Thursday, August 9, 2007

Autistic Non-Verbal Communication

Ballastexistenz brought up an interesting subject today - namely the abilities (and/or lack thereof) of people with autism spectrum disorders to receive and process non-verbal information.

If I understand her correctly, she seems to be saying that some parents of autistic children mention that the children can pick up tension in the household even though people with autism spectrum disorders are notorious for not picking up non-verbal clues.

Now, this is a topic that deserves some scrutiny.

In my dealings with the various people in my family who have been affected by Asperger's and similar "afflictions", I'd have to say they are quite aware of many non-verbal channels of communication - particularly when it comes to picking up on people or animals being in pain, and very particularly when that pain is being caused by an ignorant or evil neurotypical.

The very root of the word "autism" aludes to unusual self-involvment, but, if you pay attention to the theme of many of the writings and videos of Ballasexistenz there is certainly a very strong theme of healthy righteous indignation not just that SHE has been mistreated but that many others with various disabilities have been mistreated.

More specifically, the theme of her pieces is often not just that she and other disabled people have been physically mistreated, improperly confined and insulted in various ways but have often been THOUGHT OF AS SOMEHOW LESS THAN HUMAN.

Yes, I'd have to say this is a reasonably complex non-verbal communication that one can be instinctively aware of the distress that can be invoked in another person who is being subjected to dehumanizing treatment.

However, this of course isn't the type of non-verbal communication that the neurotypicals have in mind. Of course, the neurotypicals themselves have problems with this particular type of communication. Despite supposedly having perfectly normal "mirror neurons" they seem, for instance, to be able to quite blissfully lead their lives while watching tens of millions of people be dehumanized without health insurance because they can't bear to see their own taxes raised a little.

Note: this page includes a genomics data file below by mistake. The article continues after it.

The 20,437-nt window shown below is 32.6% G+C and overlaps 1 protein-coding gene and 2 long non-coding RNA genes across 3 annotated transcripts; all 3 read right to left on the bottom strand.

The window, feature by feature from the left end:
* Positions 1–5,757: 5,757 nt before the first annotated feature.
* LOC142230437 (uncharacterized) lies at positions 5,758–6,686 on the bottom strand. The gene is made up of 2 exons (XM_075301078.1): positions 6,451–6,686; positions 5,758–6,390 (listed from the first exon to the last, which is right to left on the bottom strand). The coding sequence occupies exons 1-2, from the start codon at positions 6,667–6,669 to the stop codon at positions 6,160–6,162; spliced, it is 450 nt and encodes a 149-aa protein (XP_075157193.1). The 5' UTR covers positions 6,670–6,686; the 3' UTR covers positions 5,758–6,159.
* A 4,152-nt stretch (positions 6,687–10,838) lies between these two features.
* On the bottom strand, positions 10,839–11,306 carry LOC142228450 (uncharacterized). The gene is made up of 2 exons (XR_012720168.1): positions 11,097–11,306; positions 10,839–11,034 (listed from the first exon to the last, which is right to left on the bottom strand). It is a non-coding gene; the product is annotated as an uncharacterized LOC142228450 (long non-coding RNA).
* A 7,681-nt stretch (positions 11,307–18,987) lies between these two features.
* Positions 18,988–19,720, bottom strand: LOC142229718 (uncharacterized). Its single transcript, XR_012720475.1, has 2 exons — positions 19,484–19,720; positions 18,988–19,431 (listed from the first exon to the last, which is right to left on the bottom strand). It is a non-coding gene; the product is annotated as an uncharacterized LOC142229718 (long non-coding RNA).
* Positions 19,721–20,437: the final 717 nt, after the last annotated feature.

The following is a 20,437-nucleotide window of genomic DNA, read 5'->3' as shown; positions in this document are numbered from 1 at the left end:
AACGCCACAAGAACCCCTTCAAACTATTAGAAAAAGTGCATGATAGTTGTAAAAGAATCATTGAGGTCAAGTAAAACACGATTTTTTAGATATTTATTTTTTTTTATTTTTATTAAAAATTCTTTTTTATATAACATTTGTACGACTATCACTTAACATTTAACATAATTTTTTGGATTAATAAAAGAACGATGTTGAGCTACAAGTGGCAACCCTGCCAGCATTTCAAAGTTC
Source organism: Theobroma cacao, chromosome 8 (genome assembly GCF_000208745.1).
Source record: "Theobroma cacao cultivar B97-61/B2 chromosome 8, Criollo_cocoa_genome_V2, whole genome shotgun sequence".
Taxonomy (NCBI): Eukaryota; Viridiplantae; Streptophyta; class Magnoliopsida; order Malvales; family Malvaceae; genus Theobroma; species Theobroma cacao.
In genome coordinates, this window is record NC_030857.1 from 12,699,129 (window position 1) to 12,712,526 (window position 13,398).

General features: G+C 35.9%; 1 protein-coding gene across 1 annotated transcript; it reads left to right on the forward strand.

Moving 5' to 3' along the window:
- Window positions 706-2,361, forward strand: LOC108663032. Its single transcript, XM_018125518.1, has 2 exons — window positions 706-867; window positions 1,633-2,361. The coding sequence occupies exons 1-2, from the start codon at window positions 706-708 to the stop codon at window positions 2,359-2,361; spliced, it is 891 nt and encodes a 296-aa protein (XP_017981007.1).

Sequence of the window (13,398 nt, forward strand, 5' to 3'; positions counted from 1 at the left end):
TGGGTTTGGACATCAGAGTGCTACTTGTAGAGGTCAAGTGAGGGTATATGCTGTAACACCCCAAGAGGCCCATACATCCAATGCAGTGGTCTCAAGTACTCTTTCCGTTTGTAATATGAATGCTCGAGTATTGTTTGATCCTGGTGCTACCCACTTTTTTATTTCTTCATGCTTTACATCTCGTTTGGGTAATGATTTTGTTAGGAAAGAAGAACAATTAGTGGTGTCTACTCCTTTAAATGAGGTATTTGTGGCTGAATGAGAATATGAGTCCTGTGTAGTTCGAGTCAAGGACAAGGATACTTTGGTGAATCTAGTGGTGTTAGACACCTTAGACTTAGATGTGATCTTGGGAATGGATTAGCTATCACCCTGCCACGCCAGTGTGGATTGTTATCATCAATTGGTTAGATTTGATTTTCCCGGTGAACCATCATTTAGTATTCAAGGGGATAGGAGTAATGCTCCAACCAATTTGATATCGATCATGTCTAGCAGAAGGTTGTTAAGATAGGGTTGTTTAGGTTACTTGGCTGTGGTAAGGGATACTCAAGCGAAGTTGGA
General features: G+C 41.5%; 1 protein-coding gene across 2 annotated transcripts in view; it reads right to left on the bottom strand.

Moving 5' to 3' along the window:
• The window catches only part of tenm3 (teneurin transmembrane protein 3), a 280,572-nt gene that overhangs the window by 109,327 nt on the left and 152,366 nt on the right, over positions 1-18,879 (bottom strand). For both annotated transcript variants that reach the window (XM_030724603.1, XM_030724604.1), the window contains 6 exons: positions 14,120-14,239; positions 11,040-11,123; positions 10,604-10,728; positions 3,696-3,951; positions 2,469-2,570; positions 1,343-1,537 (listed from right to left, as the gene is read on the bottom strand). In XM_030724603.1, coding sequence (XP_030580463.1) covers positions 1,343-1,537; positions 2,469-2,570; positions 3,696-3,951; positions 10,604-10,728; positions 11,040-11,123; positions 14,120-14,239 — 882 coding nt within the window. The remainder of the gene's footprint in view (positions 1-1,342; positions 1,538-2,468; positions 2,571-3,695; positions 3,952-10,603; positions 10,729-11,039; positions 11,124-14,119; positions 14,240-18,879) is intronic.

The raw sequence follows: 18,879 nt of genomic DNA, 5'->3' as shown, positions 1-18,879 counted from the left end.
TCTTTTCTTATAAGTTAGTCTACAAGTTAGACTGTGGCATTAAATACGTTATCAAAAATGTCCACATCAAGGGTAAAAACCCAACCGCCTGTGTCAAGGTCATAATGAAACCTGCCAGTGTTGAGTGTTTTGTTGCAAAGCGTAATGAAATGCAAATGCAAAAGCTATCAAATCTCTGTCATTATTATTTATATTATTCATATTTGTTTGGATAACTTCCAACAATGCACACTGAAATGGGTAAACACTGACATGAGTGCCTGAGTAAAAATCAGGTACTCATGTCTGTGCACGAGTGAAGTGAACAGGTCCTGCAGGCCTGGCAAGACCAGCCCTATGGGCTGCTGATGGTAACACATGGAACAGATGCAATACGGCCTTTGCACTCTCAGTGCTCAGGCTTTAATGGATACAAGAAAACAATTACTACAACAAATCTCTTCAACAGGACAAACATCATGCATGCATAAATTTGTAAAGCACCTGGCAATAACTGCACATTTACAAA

No, when the neurotypicals get frustrated with Autism spectrum people "not picking up non-verbal cues", they're talking about the little stuff. And generally we're not talking about this level of variaton from "standard" non-verbal communication. As a matter of fact, I have played that video to neurotypicals and had them very nearly go into shock. In fact, what I found fascinating is that the neurotypical reaction to In My Language is often not terribly dissimilar to the reaction of a person with autism to other forms of sensory overload.

What seems to be the difference between the austisic and the neurotypical is not a lack of awareness of non-verbal communication, but rather a deficiency, or perhaps simply a serious DIFFERNCE in the apparently innate responses to such non-verbal communication.

For instance, one area that I have been UTTERLY fascinated by is neurotypical workplace behavior. For instance, if someone comes to a particular job dressed "inappropriately", it can cause a level of chaos that can bring a 300-person office to a complete and utter halt within minutes. Very often I have asked neurotypicals why such reactions take place, and the closest thing to a coherent answer I ever got was from Mrs. Axinar who said something to the effect, "There are some things you just shouldn't have to explain."

Sounds to me as though this "inappropriate clothing" reaction is something that originates in such a primitive part of the brain in neurotypicals that they can't even articulate what they're experiencing. Sometimes I've seen people try - "Oh, that's unprofessional," or, "Oh, that's disrespectful," but I really wonder what the actual EMOTION is like.